When Do Police Need a Search Warrant?
The Fourth Amendment of the United States Constitution protects the People from unreasonable searches and seizures. In Pennsylvania, an unreasonable search occurs when police violate a “reasonable expectation of privacy.” As a general rule a search or seizure of a citizen’s home without a warrant is presumed unreasonable. Therefore, in most situations police need a search warrant to enter your home and search for illegal activity. In Pennsylvania there is a presumption that any search of an individual’s home without a warrant is illegal, but there are exceptions.
Exceptions to the Search Warrant Requirement
In Pennsylvania, the police do not require a warrant to search your home where there are exigent circumstances. Exigent circumstances may excuse a warrant when evidence the police are seeking is likely to be destroyed, or because a police officer must protect himself from danger. Factors to be considered in determining whether exigent circumstances exist may include the seriousness of the offense, whether the suspect is reasonably believed to be armed, whether there is above and beyond clear showing of probable cause, whether there is a strong reason to believe the suspect is within the premises, and whether the suspect is likely to escape if not quickly apprehended. The law recognizes in some cases it is not realistic for police to wait to apply for a warrant, and therefore authorizes an exception to the search warrant requirement in extreme situations.
No Search Warrant Exception for Minor Crimes
The Court has made clear that the exigent circumstances exception to the warrant requirement is limited to serious offenses. For example, in Commonwealth v. Roland the Pennsylvania Supreme Court ruled that Police needed a warrant to search a home for underage drinking. Even though the evidence was likely to disappear if the police pursued a warrant, the relatively minor offense of underage drinking did not justify violating the the individual’s reasonable expectation of privacy in their home. The court reasoned that “police bear a heavy burden when attempting to demonstrate an urgent need that might justify warrantless searches or arrests.” Therefore, if you are being investigated for a minor crime it is more likely the police will require a warrant to enter and search your home.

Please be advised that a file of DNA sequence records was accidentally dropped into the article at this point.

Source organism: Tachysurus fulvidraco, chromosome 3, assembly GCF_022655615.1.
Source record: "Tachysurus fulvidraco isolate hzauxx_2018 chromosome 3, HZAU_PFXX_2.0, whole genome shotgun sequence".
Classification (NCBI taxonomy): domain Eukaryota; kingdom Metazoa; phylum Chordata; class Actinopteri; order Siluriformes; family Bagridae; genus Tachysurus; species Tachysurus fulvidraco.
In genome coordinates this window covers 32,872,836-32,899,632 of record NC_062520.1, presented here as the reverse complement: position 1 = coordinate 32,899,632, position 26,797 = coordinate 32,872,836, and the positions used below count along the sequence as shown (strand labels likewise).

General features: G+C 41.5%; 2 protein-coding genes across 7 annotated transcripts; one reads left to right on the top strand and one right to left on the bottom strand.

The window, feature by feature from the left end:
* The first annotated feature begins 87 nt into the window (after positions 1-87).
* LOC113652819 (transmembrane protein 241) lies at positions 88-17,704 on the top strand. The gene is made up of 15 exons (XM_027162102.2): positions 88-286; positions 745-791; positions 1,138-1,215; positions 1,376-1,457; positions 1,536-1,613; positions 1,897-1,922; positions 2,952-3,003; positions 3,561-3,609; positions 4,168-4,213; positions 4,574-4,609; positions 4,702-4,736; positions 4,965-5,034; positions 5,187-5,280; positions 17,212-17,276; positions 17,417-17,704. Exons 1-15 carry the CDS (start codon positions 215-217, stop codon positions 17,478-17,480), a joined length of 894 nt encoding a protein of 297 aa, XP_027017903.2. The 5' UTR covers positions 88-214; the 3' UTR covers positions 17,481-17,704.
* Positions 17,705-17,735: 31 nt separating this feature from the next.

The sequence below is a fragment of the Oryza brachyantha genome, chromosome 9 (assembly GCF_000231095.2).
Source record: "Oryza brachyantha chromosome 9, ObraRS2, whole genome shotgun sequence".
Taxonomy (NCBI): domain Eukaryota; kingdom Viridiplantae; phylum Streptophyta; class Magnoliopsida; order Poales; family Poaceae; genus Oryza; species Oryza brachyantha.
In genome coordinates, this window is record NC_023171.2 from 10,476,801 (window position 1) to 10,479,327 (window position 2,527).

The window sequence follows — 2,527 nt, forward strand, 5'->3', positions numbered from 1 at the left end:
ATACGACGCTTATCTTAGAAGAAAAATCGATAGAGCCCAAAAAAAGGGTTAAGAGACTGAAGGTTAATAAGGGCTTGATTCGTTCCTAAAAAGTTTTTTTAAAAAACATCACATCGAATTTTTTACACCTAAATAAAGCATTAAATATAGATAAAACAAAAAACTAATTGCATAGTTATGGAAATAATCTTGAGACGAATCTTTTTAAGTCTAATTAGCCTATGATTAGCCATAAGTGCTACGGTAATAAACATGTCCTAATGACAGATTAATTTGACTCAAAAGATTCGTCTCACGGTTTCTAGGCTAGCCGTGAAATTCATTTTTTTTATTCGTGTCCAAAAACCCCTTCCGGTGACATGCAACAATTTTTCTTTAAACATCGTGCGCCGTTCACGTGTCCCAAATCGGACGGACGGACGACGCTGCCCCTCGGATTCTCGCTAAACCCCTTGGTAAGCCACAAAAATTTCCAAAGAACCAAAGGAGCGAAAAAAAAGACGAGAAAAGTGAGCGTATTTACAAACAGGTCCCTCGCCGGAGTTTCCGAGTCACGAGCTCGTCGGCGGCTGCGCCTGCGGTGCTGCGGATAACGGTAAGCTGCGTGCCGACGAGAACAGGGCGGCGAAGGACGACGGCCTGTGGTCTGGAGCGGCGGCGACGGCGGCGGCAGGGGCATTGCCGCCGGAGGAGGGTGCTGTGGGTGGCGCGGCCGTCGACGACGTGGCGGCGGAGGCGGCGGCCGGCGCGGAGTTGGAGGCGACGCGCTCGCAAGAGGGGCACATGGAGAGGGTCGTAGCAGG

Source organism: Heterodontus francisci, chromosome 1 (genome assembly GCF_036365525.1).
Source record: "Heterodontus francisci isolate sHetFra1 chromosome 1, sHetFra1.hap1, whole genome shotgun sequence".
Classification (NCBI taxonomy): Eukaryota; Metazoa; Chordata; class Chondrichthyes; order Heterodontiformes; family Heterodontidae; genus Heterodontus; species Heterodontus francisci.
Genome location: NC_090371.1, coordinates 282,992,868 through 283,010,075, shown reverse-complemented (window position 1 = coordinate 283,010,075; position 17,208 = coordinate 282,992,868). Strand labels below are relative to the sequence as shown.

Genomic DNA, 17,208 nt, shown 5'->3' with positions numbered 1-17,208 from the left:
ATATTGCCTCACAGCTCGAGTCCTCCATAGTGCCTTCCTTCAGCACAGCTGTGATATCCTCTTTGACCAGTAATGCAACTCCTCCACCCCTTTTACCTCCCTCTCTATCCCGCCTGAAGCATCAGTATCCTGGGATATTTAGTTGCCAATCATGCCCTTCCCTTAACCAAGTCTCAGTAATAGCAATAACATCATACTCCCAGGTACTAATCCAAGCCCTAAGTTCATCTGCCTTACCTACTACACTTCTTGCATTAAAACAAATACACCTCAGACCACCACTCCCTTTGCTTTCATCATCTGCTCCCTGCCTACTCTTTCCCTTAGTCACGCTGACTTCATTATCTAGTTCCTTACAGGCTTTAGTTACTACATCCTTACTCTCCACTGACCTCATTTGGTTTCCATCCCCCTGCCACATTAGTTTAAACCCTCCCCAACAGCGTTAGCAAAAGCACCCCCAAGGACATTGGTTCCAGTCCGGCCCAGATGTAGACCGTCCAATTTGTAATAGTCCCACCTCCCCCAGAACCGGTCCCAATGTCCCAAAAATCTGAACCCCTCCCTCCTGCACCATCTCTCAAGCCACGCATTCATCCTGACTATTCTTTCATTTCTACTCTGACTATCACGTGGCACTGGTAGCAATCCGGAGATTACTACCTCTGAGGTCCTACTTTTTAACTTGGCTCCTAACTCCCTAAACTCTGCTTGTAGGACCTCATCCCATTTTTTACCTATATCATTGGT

Search Warrant Exceptions for More Serious Offenses
On the other hand, if you are being investigated for a serious crime the court may give the police more latitude in searching without a warrant. In Commonwealth v. Peterson the Court found exigent circumstances where Defendant was selling cocaine from an abandoned commercial facility. The court reasoned that defendant lacked a reasonable expectation of privacy in the facility because it was not a furnished home. Additionally, if police were to obtain a warrant the evidence of drug sales would likely have been destroyed. Therefore, the courts have found more latitude in allowing exceptions to the warrant requirement where the defendant is accused of substantial criminal conduct.
Search Exceptions Where Evidence Risks Destruction
Similarly, in Commonwealth v. Grundy the Pennsylvania Superior Court held that a warrant was not required for the police to enter and detain an individual who was about to destroy a stolen car. The court reasoned that the “hot pursuit” exception to the warrant requirement authorized police officers to enter a chop shop without a warrant and arrest an individual suspected of criminal activity. According to the Court exigent circumstances justified the police’s warrantless entry into the garage because unless the police acted immediately, an automobile would have been destroyed and police had information that a chop shop was in the area. Therefore, if the evidence is likely to be destroyed before police can obtain a search warrant there may be an exception to the general Fourth Amendment warrant requirement.
Motion to Suppress Illegal Search Without a Warrant
If you believe that evidence was obtained unlawfully in your case, speak with a Philadelphia Criminal Defense attorney about filing a motion to suppress under Article 1 Section 8 and the Fourth Amendment of the United States Constitution. Unless an exceptions exists to the warrant requirement, any evidence obtained from an individuals home without a warrant may be subject to suppression to protect citizen’s reasonable expectation of privacy. According to the Court, “one of the prices we have to pay for the security which the Fourth Amendment bestows upon us is the risk that an occasional guilty party will escape.” Commonwealth v. Newman, 429 Pa. 441, 448 (1968). Therefore, if over eager police searched your hope without a warrant you may be eligible to suppress any evidence obtained illegally from use in the case against you.
Philadelphia Criminal Defense Attorney
If you have questions concerning the Fourth Amendment or the requirement that police have a warrant to enter your home, contact our Philadelphia criminal defense attorneys for a free no obligation consultation. Mark D. Copoulos has more then ten years experience litigating cases in the Philadelphia Municipal Court, Court of Common Pleas, and Superior Court of Pennsylvania, and points with pride many successful cases where Defendants charges were dismissed following a motion to suppress evidence under Article 1 Section 8 of the Pennsylvania Constitution or the Fourth Amendment. For a free consultation call our office at 267-535-9776.